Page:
How many tyres can he deflate?

Two-minute story

How many tyres can he deflate?

The bike shed ran along the length of the building and we counted two hundred places where our bikes could be slotted into the metal frames. At four o’clock there would be a rush out of the top entrance which only cyclists could use. I passed the school only the other day, on my way to visit another old student. I was tempted to stop, to see if that long shed was still there, nestled between the original red-brick school building and the gardens of the adjoining houses.

For a couple of weeks, when we were about fourteen, Mike Calvert’s German pen-friend came to school with him. Our heads were, I suppose, fairly stuffed with post-war nonsense about Germans – no sense of humour and inclined to obey orders. Impressed with compound nouns, words such freundlich – friend-like or friendly – we took to enquiring, Wo ist das schittundpissundvaschenhandsenhause? – Where are the bogs?

Then we invented a tradition; a regular competition to see how quickly one person could let down tyres in the bike shed. The idea was to set off as soon as the last bell of the afternoon rang and deflate as many tyres as possible before the first cyclist appeared, then escape through the school’s top entrance. That afternoon we managed to leave class early and set our new classmate to his task. He soon got the hang of things and carried on as if his life depended on it. As we fled along the side of the building we looked round to see where he was still making his way steadily along the row of bikes, with an anxious Mike wondering how soon he should tell him to stop and join us up the road.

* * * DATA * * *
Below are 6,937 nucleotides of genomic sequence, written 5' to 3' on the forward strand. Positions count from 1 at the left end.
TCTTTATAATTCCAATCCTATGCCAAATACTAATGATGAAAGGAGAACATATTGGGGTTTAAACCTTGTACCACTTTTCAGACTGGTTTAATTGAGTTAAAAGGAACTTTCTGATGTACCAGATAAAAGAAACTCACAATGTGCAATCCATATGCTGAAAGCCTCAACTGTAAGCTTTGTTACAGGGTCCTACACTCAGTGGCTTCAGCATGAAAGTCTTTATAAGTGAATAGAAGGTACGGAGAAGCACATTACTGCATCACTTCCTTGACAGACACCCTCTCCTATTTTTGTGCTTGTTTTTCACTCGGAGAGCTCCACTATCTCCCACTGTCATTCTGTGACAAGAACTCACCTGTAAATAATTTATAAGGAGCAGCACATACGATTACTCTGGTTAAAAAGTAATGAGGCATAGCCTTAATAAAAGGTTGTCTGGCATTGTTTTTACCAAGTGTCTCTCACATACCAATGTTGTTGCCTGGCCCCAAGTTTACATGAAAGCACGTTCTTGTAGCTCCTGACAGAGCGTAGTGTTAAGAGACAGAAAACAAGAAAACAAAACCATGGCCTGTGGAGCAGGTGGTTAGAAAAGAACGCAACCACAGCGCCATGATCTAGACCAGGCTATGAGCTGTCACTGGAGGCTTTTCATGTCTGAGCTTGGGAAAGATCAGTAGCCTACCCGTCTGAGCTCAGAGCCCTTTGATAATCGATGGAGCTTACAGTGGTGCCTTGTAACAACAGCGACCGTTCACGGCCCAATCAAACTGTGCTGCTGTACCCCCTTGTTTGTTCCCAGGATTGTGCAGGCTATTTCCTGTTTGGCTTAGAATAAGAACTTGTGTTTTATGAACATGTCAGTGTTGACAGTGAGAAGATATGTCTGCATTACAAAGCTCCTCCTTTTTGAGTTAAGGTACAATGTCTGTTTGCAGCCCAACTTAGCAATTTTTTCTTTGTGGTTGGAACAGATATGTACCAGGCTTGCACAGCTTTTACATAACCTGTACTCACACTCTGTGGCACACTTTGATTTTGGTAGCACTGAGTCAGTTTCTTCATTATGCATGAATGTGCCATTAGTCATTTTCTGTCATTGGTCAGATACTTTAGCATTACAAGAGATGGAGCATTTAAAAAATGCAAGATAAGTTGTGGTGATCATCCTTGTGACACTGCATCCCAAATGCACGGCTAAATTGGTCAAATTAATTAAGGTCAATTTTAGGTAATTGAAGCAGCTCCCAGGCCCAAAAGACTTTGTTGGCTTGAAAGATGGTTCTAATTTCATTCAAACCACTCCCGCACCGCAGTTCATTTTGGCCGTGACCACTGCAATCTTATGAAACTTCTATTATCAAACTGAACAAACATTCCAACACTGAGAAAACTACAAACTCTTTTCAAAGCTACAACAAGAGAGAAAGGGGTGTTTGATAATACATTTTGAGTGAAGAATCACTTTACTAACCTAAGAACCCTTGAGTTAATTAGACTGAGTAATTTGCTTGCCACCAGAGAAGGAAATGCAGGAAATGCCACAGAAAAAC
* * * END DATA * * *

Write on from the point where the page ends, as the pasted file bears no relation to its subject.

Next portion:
There were no repercussions, no angry assemblies, no detentions or directions to report to a senior teacher at break. At the time it was great fun. I cannot remember any trouble for our visitor either. However, if you remember having to pump up your tyres again one afternoon at Wanstead in the summer of 1961, you can get your own back. I still ride a bike, and if you can find me, you would be welcome to let down my tyres, just for old times’ sake.

Are there practical jokers at your school?
What sort of tricks do they play?

What do other people think of this?
Was it right to persuade our visitor to take part in this prank?

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